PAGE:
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A photographer's haunting images of Pakistanis trapped in forced labor has triggered an outpouring of donations to help end the illegal practice.
The photographer, Brandon Stanton, usually chronicles everyday New Yorkers on the popular blog Humans of New York. This month, however, he visited Pakistan and posted images and the stories of the people he encountered there — including Syeda Ghulam Fatima, a campaigner against what's known as bonded labor.
"Throughout rural Pakistan, illiterate and desperate laborers are tricked into accepting small loans in exchange for agreeing to work at brick kilns for a small period of time," Stanton wrote in one of a series of posts dedicated to the exploitation.
"But due to predatory terms, their debt balloons, growing larger as time goes on, with no possibility of repayment, until these laborers are condemned to work for the rest of their lives for no compensation," he wrote. "If the laborer dies, the debt is passed on to his or her children."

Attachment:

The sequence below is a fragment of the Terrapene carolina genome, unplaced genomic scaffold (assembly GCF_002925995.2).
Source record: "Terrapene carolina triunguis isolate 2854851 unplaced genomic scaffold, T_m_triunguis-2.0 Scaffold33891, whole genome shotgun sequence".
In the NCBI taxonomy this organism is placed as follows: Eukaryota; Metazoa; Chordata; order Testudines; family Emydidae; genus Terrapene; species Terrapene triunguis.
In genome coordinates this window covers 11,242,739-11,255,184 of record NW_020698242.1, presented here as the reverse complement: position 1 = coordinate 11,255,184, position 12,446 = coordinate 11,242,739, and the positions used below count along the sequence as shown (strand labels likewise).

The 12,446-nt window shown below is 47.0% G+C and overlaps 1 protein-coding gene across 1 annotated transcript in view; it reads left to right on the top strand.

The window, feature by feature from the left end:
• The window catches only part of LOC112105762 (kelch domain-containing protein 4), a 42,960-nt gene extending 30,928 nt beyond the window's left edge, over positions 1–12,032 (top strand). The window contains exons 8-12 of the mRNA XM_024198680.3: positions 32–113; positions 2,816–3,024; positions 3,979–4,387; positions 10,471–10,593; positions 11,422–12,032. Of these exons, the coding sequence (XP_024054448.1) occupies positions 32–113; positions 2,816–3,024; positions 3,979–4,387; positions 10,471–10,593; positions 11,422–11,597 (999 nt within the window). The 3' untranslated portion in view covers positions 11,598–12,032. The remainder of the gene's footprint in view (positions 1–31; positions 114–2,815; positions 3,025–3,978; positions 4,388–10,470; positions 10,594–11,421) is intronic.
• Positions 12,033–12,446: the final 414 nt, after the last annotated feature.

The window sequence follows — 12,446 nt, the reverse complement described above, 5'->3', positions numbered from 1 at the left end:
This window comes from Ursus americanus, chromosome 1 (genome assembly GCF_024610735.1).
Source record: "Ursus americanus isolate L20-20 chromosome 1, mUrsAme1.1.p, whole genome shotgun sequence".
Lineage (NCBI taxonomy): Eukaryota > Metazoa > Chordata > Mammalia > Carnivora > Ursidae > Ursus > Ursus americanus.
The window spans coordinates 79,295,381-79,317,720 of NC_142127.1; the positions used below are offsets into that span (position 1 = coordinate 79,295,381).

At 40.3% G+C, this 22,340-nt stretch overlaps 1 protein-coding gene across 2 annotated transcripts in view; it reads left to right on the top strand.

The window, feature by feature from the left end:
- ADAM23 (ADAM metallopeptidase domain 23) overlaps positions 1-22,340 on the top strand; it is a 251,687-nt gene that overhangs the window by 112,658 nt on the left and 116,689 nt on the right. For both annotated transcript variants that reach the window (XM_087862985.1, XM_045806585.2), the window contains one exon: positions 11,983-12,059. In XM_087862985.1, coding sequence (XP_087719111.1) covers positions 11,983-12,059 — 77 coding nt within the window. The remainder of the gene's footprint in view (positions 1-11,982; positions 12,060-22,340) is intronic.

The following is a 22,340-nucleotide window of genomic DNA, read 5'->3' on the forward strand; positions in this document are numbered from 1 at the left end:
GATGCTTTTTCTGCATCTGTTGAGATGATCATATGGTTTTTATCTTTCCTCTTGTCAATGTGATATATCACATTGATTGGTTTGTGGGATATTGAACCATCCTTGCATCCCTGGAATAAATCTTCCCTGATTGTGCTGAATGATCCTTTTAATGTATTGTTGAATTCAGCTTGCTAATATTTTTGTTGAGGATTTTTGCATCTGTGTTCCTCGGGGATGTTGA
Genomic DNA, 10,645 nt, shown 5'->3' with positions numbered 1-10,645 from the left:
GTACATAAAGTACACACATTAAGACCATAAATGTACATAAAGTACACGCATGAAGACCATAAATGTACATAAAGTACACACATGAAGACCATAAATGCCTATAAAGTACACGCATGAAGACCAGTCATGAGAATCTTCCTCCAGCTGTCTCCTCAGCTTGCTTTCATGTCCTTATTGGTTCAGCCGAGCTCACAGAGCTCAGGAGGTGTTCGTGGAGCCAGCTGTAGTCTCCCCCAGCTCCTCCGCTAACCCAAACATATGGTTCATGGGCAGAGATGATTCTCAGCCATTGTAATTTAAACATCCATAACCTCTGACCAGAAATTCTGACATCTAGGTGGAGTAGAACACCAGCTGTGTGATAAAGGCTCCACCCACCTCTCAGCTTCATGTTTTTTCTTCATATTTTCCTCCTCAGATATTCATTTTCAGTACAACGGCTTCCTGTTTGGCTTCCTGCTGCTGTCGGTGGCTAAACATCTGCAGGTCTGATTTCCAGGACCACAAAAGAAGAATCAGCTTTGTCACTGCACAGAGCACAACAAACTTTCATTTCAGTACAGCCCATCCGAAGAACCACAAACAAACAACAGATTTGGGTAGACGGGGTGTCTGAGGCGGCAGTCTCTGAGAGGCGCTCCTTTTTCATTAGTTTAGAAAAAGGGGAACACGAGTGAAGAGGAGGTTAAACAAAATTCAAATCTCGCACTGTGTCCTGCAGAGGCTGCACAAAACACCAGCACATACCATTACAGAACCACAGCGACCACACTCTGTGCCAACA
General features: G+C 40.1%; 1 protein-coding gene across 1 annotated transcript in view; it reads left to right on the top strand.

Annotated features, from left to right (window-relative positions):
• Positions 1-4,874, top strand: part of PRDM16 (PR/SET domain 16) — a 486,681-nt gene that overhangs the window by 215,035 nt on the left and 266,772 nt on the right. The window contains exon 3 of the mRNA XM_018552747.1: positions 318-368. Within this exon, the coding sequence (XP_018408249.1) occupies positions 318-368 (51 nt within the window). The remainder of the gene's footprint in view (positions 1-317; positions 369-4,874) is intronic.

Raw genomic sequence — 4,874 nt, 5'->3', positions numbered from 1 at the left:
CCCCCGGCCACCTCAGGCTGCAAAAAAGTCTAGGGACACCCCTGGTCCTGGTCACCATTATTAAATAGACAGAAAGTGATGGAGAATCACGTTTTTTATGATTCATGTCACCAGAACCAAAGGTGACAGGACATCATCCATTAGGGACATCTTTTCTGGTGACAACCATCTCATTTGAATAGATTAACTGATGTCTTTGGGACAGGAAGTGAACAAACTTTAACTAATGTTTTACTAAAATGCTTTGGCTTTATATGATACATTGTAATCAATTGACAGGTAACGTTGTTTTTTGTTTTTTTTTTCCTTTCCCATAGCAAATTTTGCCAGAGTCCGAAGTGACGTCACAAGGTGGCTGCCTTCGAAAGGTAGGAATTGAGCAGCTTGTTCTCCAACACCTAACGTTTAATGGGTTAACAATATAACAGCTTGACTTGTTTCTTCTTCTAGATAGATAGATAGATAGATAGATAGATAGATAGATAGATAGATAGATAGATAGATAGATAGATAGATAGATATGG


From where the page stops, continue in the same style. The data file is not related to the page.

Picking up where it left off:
The response to the posts — each of them shared or commented upon hundreds of thousands of times — led Stanton to set up an Indiegogo campaign to raise $100,000 for Fatima's organization, the Bonded Labour Liberation Front, which estimates that 4 million Pakistanis work at the kilns in bonded forced labor.
By early Wednesday — four days after the campaign was launched — more than $2.1 million had poured in.
"Thank you to everyone who has opened their hearts and donated to our cause," Fatima said in a statement Tuesday. "I struggle to find the words, I don't think I have the words to tell you how grateful we are. ...
"Our responsibility now is to honor what you have trusted us with, and we will. We have a lot of work ahead of us, but we want to build a real freedom center in Lahore, where we can work on not just releasing families but rehabilitation," she said. "We want workers to be treated with the rights they deserve as citizens."